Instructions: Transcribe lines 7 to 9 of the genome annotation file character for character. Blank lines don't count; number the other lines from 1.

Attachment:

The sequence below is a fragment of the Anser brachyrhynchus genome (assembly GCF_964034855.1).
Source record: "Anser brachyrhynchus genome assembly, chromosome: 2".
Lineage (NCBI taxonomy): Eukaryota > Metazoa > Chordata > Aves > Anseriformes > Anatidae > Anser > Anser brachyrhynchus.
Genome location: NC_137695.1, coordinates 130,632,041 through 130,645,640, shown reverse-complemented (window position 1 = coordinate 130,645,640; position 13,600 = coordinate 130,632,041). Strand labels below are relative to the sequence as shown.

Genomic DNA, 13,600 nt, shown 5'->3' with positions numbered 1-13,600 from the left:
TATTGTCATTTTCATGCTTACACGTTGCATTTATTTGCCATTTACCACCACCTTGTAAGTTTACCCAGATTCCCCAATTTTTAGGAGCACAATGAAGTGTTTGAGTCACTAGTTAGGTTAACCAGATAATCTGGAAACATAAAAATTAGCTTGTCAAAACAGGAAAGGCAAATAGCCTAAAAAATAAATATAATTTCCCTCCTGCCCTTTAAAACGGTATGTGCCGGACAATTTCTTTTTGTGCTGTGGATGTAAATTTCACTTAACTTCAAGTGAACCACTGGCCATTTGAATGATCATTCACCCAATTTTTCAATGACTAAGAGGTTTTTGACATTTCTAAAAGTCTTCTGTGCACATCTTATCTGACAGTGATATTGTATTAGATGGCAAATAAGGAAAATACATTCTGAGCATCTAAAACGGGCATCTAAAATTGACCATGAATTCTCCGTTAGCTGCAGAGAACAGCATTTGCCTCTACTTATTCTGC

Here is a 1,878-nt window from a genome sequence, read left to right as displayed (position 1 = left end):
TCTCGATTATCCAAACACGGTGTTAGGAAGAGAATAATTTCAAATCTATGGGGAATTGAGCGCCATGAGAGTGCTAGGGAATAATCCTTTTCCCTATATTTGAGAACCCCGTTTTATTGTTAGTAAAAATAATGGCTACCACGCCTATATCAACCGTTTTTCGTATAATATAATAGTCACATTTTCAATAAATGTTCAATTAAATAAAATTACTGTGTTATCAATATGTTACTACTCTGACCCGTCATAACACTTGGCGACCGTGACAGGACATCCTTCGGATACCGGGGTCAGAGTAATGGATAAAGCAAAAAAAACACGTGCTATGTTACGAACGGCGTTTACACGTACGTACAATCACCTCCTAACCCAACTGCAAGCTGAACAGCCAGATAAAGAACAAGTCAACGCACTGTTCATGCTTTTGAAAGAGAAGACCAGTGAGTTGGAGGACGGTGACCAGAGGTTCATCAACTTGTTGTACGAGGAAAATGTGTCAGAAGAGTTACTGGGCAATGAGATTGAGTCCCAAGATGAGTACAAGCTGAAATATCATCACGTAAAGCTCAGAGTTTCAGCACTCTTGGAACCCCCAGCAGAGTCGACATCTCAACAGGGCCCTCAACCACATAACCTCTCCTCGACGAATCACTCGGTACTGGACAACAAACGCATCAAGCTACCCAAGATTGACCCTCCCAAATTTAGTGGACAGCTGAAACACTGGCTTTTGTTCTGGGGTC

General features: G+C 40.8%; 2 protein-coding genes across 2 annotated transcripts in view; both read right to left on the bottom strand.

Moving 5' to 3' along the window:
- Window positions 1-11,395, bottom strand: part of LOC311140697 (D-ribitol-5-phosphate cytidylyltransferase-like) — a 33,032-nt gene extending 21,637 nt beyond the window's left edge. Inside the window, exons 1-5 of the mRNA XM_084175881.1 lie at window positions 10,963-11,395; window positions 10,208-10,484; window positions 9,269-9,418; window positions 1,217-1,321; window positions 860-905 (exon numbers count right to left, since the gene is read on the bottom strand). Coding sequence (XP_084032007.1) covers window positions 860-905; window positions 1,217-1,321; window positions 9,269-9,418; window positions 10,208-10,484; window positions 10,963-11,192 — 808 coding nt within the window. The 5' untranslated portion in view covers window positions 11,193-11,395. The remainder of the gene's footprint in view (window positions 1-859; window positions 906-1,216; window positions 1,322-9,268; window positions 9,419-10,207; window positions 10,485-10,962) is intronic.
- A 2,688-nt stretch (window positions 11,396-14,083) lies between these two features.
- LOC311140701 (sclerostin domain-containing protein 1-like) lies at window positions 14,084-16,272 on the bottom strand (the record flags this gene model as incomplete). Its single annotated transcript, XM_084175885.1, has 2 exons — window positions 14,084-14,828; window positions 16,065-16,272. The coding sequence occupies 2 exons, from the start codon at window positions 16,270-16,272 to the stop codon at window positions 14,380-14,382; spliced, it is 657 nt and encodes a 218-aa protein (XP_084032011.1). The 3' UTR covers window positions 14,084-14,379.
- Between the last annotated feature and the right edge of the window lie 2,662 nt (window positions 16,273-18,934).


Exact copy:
Here is a 1,878-nt window from a genome sequence, read left to right as displayed (position 1 = left end):
TCTCGATTATCCAAACACGGTGTTAGGAAGAGAATAATTTCAAATCTATGGGGAATTGAGCGCCATGAGAGTGCTAGGGAATAATCCTTTTCCCTATATTTGAGAACCCCGTTTTATTGTTAGTAAAAATAATGGCTACCACGCCTATATCAACCGTTTTTCGTATAATATAATAGTCACATTTTCAATAAATGTTCAATTAAATAAAATTACTGTGTTATCAATATGTTACTACTCTGACCCGTCATAACACTTGGCGACCGTGACAGGACATCCTTCGGATACCGGGGTCAGAGTAATGGATAAAGCAAAAAAAACACGTGCTATGTTACGAACGGCGTTTACACGTACGTACAATCACCTCCTAACCCAACTGCAAGCTGAACAGCCAGATAAAGAACAAGTCAACGCACTGTTCATGCTTTTGAAAGAGAAGACCAGTGAGTTGGAGGACGGTGACCAGAGGTTCATCAACTTGTTGTACGAGGAAAATGTGTCAGAAGAGTTACTGGGCAATGAGATTGAGTCCCAAGATGAGTACAAGCTGAAATATCATCACGTAAAGCTCAGAGTTTCAGCACTCTTGGAACCCCCAGCAGAGTCGACATCTCAACAGGGCCCTCAACCACATAACCTCTCCTCGACGAATCACTCGGTACTGGACAACAAACGCATCAAGCTACCCAAGATTGACCCTCCCAAATTTAGTGGACAGCTGAAACACTGGCTTTTGTTCTGGGGTC

General features: G+C 40.8%; 2 protein-coding genes across 2 annotated transcripts in view; both read right to left on the bottom strand.